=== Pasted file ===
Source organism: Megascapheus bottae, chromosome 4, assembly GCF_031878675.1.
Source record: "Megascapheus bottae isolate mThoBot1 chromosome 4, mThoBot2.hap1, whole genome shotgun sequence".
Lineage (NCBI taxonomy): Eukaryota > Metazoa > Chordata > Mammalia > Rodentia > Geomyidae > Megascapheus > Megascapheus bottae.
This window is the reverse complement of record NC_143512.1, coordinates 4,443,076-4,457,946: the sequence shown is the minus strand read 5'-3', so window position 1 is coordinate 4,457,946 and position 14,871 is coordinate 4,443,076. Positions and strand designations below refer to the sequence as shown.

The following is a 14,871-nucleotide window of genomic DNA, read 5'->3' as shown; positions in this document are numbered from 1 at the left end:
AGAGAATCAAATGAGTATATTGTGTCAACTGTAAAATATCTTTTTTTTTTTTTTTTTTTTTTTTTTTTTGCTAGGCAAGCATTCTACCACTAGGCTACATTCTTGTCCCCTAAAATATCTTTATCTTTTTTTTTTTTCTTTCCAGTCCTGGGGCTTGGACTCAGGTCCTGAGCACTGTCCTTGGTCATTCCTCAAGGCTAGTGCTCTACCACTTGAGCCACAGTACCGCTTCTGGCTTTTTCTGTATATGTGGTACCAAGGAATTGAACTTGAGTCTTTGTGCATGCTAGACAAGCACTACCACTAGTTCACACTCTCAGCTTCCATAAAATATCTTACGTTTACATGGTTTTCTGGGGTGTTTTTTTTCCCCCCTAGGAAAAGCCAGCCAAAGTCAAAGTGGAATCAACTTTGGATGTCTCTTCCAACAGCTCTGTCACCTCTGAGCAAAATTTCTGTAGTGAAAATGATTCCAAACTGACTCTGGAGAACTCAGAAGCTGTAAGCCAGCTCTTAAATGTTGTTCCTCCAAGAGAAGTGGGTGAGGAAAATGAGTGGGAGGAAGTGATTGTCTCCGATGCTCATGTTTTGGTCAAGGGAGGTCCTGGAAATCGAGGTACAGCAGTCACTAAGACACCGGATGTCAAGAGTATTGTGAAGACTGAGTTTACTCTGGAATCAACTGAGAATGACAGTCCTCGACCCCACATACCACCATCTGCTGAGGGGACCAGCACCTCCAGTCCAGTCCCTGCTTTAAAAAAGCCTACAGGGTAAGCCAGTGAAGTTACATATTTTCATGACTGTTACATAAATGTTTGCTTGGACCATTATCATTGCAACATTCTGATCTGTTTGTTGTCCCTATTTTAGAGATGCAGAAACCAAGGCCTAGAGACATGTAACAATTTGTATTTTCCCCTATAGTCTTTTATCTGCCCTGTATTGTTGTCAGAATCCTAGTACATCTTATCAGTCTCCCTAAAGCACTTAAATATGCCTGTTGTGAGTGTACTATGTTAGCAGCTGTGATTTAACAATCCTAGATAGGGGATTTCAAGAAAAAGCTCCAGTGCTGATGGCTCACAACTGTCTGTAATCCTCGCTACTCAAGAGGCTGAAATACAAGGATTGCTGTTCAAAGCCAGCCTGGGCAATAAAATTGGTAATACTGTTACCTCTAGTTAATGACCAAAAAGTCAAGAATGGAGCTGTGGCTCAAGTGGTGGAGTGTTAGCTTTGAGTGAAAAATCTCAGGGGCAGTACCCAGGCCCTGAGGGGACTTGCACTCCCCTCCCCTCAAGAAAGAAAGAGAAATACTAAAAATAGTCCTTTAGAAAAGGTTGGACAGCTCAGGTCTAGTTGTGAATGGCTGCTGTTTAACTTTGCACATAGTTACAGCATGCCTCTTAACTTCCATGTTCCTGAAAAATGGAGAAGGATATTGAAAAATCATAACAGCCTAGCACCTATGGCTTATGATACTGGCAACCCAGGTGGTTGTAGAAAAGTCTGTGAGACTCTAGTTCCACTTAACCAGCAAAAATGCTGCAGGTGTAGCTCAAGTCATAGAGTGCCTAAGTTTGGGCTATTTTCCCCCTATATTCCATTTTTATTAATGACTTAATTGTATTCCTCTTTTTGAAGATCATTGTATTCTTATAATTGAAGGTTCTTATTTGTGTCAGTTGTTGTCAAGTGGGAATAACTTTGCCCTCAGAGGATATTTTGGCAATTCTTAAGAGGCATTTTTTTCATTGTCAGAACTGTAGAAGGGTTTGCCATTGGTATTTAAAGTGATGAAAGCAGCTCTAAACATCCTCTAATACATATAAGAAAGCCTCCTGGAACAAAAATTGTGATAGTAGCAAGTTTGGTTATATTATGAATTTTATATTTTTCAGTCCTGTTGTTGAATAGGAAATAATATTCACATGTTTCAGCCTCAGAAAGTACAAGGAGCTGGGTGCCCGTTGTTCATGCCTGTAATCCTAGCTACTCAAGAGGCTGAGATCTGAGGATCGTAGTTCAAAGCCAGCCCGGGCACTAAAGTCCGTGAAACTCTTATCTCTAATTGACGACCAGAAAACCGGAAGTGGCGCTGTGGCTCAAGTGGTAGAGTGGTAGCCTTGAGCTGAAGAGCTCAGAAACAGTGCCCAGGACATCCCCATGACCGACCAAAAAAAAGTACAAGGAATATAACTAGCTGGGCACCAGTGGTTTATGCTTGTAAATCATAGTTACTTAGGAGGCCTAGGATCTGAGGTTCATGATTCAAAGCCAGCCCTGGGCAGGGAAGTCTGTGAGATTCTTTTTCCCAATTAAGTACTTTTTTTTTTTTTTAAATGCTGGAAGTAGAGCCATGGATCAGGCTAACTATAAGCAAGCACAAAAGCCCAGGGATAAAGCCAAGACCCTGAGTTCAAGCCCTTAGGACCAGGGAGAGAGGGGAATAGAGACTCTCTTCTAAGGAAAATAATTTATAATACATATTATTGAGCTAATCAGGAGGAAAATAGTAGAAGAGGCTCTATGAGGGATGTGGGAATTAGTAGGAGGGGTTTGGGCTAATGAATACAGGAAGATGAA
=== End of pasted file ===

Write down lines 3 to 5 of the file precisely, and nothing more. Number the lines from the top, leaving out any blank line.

Lineage (NCBI taxonomy): Eukaryota > Metazoa > Chordata > Mammalia > Rodentia > Geomyidae > Megascapheus > Megascapheus bottae.
This window is the reverse complement of record NC_143512.1, coordinates 4,443,076-4,457,946: the sequence shown is the minus strand read 5'-3', so window position 1 is coordinate 4,457,946 and position 14,871 is coordinate 4,443,076. Positions and strand designations below refer to the sequence as shown.

The following is a 14,871-nucleotide window of genomic DNA, read 5'->3' as shown; positions in this document are numbered from 1 at the left end: